The chronology corresponds to the best evidence now available. But some of it is rather shaky. No one would be astounded if, for example, it turns out that plants colonized the land in the Ordovician rather than the Silurian Period; or that segmented worms appeared earlier in the Precambrian Period than indicated. Also, in the chronology of the last ten seconds of the cosmic year, it was obviously impossible for me to include all significant events; I hope I may be excused for not having explicitly mentioned advances in art, music and literature or the historically significant American, French, Russian and Chinese revolutions.
Big Bang January 1 Origin of the Milky Way Galaxy May 1 Origin of the solar system September 9 Formation of the Earth September 14 Origin of life on Earth September 25 Formation of the oldest rocks known on Earth October 2 Date of oldest fossils (bacteria and blue-green algae) October 9 Invention of sex (by microorganisms) ~November 1 Oldest fossil photosynthetic plants November 12 Eukaryotes (first cells with nuclei) flourish November 15
The construction of such tables and calendars is inevitably humbling. It is disconcerting to find that in such a cosmic year the Earth does not condense out of interstellar matter until early September; dinosaurs emerge on Christmas Eve; flowers arise on December 28th; and men and women originate at 10:30 P.M. on New Year’s Eve. All of recorded history occupies the last ten seconds of December 31; and the time from the waning of the Middle Ages to the present occupies little more than one second. But because I have arranged it that way, the first cosmic year has just ended. And despite the insignificance of the instant we have so far occupied in cosmic time, it is clear that what happens on and near Earth at the beginning of the second cosmic year will depend very much on the scientific wisdom and the distinctly human sensitivity of mankind.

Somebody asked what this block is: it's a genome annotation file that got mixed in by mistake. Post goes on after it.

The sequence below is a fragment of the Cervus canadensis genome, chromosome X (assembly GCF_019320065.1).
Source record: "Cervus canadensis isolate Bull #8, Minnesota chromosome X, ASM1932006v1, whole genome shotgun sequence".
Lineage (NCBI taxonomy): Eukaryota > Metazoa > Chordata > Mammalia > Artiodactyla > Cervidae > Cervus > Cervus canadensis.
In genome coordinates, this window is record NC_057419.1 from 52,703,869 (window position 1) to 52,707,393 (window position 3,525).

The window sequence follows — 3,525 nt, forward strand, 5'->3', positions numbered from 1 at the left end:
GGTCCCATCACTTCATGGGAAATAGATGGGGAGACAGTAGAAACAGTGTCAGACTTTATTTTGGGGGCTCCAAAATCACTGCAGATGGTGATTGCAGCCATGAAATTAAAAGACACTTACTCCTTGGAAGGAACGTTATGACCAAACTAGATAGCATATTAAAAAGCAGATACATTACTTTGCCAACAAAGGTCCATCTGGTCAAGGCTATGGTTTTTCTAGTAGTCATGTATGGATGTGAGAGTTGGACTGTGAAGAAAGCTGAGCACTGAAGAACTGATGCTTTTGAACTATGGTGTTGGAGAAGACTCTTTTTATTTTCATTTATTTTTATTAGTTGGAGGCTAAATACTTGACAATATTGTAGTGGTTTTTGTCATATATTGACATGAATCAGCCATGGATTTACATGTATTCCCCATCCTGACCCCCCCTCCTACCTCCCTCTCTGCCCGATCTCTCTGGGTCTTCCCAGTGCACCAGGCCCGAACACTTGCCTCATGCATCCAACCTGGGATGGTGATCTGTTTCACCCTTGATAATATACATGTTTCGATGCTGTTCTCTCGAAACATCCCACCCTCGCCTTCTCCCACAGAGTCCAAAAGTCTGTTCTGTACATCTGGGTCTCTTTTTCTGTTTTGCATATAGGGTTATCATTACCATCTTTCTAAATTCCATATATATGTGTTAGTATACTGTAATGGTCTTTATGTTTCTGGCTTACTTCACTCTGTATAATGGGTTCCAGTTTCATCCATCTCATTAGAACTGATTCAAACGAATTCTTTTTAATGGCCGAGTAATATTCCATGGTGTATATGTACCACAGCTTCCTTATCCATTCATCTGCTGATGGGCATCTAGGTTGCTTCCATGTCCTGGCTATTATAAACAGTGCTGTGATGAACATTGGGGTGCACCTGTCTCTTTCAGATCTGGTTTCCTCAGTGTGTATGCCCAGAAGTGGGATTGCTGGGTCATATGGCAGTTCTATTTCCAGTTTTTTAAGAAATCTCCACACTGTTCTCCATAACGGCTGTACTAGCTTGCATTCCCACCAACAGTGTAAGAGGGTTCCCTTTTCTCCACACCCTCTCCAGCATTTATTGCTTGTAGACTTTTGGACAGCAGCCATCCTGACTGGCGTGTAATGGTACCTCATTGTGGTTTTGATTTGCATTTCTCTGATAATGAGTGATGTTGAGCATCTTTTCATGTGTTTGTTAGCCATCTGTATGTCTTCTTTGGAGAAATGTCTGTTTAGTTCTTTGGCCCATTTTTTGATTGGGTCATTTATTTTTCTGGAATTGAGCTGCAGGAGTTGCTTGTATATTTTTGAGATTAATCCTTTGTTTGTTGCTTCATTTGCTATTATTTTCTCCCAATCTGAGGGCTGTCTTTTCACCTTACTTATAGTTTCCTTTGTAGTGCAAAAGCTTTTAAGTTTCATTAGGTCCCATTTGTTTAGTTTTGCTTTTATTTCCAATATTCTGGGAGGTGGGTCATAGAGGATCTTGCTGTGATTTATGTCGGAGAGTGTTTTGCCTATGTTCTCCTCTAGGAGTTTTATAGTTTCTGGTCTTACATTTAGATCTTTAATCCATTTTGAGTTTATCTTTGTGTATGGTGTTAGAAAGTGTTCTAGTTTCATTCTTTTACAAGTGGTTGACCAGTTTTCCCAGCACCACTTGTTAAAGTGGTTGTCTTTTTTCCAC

Carl Sagan served as the David Duncan Professor of Astronomy and Space Sciences and Director of the Laboratory for Planetary Studies at Cornell University. He played a leading role in the Mariner, Viking, Voyager, and Galileo spacecraft expeditions, for which he received the NASA Medals for Exceptional Scientific Achievement and (twice) for Distinguished Public Service.
His Emmy- and Peabody–winning television series, Cosmos, became the most widely watched series in the history of American public television. The accompanying book, also called Cosmos, is one of the bestselling science books ever published in the English language. Dr. Sagan received the Pulitzer Prize, the Oersted Medal, and many other awards—including twenty honorary degrees from American colleges and universities—for his contributions to science, literature, education, and the preservation of the environment. In their posthumous award to Dr. Sagan of their highest honor, the National Science Foundation declared that his “research transformed planetary science . . . his gifts to mankind were infinite.” Dr. Sagan died on December 20, 1996.